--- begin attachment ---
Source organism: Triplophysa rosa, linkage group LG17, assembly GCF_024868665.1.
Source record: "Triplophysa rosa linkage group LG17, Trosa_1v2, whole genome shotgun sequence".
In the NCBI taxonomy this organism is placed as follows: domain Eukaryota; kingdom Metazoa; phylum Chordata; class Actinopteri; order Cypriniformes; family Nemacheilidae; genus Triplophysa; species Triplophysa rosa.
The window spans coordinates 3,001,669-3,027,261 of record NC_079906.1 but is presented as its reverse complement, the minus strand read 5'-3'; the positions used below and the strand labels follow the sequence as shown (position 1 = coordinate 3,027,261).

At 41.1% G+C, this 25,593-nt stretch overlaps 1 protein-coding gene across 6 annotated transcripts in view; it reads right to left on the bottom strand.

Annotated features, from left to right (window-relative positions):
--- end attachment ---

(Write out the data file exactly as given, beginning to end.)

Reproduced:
Source organism: Triplophysa rosa, linkage group LG17, assembly GCF_024868665.1.
Source record: "Triplophysa rosa linkage group LG17, Trosa_1v2, whole genome shotgun sequence".
In the NCBI taxonomy this organism is placed as follows: domain Eukaryota; kingdom Metazoa; phylum Chordata; class Actinopteri; order Cypriniformes; family Nemacheilidae; genus Triplophysa; species Triplophysa rosa.
The window spans coordinates 3,001,669-3,027,261 of record NC_079906.1 but is presented as its reverse complement, the minus strand read 5'-3'; the positions used below and the strand labels follow the sequence as shown (position 1 = coordinate 3,027,261).

At 41.1% G+C, this 25,593-nt stretch overlaps 1 protein-coding gene across 6 annotated transcripts in view; it reads right to left on the bottom strand.

Annotated features, from left to right (window-relative positions):